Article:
One general pattern in population ecology is that there is a relationship between abundance and population variability (Taylor 1961, 1986; Taylor & Taylor 1977). Accordingly, in many British (Taylor & Woiwood 1982; Hanski & Tiainen 1989) and North American (Curnutt, Pimm & Maurer 1996) bird species there is a relationship between the temporal variation and the mean population size. Theoretical analyses have shown these relationships are strongly affected by the stochastic components of the population dynamics as well as their spatial scaling (Anderson *et al.* 1982; Engen, Lande & Sæther 2008). Here we show that an important contributor to the mean-variance relationships in population size will be the decrease in variance in the annual changes in log population size with increasing population size (Fig. 1).

Analyses of stochastic population models have revealed that the risk of extinction increases with decreasing population size (Lande, Engen & Sæther 2003). In accordance with this theoretical prediction the probability of local disappearance was a small number effect, independent of species-specific characteristics (Fig. 3). A similar pattern has previously been recorded for eight species of British woodland species, in which the probability of local extinction was inversely related to population size (Bellamy, Hinsley & Newton 1996). A major contribution to this small-number effect is the large effect of demographic stochasticity at smaller population size (see eqn 1a).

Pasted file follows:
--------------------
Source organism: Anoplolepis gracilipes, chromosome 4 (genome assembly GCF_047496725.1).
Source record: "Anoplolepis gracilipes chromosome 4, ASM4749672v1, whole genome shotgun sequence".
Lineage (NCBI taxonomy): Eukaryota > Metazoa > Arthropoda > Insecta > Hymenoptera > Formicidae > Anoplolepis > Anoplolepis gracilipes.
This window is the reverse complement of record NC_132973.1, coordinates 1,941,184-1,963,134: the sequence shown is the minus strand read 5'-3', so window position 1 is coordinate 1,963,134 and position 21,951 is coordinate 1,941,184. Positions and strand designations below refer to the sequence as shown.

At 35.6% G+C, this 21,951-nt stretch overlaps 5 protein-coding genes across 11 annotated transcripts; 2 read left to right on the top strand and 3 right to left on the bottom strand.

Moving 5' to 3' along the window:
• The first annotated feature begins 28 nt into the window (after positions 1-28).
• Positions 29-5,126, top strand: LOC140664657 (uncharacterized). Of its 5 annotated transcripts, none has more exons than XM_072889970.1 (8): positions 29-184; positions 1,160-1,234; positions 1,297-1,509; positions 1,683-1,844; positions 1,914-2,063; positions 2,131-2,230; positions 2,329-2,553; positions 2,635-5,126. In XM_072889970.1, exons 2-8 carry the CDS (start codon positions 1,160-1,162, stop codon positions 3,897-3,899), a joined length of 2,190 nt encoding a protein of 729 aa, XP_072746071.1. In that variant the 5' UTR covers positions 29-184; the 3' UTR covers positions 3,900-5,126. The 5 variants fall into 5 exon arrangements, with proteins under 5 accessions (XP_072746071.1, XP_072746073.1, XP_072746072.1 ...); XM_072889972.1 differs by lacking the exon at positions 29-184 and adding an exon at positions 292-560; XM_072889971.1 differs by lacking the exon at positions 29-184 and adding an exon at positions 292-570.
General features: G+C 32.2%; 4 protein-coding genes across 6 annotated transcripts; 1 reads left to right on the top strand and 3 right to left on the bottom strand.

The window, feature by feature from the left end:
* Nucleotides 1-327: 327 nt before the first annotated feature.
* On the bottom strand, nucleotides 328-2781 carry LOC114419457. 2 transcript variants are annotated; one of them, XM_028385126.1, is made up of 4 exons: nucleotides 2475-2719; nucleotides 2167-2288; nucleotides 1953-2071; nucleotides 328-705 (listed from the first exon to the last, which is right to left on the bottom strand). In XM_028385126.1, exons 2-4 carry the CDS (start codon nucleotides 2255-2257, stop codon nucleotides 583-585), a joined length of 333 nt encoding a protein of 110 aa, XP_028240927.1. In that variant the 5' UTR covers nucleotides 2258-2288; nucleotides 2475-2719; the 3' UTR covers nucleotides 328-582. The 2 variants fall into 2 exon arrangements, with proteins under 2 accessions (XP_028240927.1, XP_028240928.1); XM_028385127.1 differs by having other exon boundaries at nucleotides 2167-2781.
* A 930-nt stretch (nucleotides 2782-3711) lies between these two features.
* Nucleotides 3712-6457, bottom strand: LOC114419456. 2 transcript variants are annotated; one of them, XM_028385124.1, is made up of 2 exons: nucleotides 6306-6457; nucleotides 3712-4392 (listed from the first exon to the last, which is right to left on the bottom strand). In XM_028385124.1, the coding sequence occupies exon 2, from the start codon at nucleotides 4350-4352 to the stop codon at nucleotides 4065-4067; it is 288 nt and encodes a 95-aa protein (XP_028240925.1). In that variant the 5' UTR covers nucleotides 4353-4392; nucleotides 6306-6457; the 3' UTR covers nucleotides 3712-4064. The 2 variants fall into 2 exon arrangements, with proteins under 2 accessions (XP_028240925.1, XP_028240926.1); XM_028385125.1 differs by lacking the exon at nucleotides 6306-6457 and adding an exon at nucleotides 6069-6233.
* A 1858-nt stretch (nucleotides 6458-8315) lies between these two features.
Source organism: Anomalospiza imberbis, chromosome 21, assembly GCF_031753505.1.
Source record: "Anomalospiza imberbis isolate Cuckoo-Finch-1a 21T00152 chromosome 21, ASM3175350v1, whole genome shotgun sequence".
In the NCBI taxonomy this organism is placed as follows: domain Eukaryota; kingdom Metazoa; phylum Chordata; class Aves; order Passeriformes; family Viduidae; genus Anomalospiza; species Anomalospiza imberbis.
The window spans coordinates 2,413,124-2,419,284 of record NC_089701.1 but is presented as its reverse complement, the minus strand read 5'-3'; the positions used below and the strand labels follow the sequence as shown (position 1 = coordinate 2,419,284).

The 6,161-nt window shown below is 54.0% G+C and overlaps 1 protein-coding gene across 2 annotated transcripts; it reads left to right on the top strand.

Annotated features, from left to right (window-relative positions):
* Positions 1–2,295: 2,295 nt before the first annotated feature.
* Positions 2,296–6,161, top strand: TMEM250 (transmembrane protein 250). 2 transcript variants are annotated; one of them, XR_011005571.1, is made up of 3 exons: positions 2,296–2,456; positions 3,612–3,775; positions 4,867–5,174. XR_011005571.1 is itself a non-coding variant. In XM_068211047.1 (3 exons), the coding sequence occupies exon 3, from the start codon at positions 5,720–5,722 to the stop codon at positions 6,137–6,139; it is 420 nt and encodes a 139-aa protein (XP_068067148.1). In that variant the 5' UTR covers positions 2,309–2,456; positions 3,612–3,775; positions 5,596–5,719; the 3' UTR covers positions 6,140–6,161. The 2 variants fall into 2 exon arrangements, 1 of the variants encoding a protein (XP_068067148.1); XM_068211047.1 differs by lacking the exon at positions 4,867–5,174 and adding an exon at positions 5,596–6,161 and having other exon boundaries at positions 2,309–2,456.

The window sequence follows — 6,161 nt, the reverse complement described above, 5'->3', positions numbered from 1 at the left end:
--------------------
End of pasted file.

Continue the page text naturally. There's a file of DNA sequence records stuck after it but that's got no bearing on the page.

A general feature of the population dynamics of many species is that the fluctuations in population size at different localities are correlated (Liebhold, Koenig & Bjørnstad 2004; Ranta, Lundberg & Kaitala 2006). However, there is large interspecific variation even among closely related species in how the spatial synchrony in the population fluctuations decreases with distance (Koenig 1998, 2001; Paradis *et al.* 2000; Ranta, Lundberg & Kaitala 2006). Our results (Fig. 4) suggest that the degree of synchrony should depend on the size of the local populations because the inverse density-dependent effects of demographic stochasticity tend to reduce synchrony in the population fluctuations as population size decreases (Sæther *et al.* 2007). This occurs because demographic stochasticity will increase the process variance and cause population at different locations to fluctuate more independent of each other and reduce the effects of a common environmental noise. This implies that a given spatial covariation in the environment e.g. caused by similar climate variation recorded over large areas (Koenig 2002) will result in larger population synchrony in abundant than in rare species. Accordingly, Paradis *et al.* (2000) showed that abundant British bird species had more synchronous population fluctuations than rare species. In this study, the only exception was the Wren showing synchronized covariation of annual changes in population size over large areas even among small populations (Fig. 4). The population dynamics of this species is strongly influenced by large-scale variation in weather (Robinson, Baillie & Crick 2007), probably able to induce spatial covariation in the fluctuations of even small populations.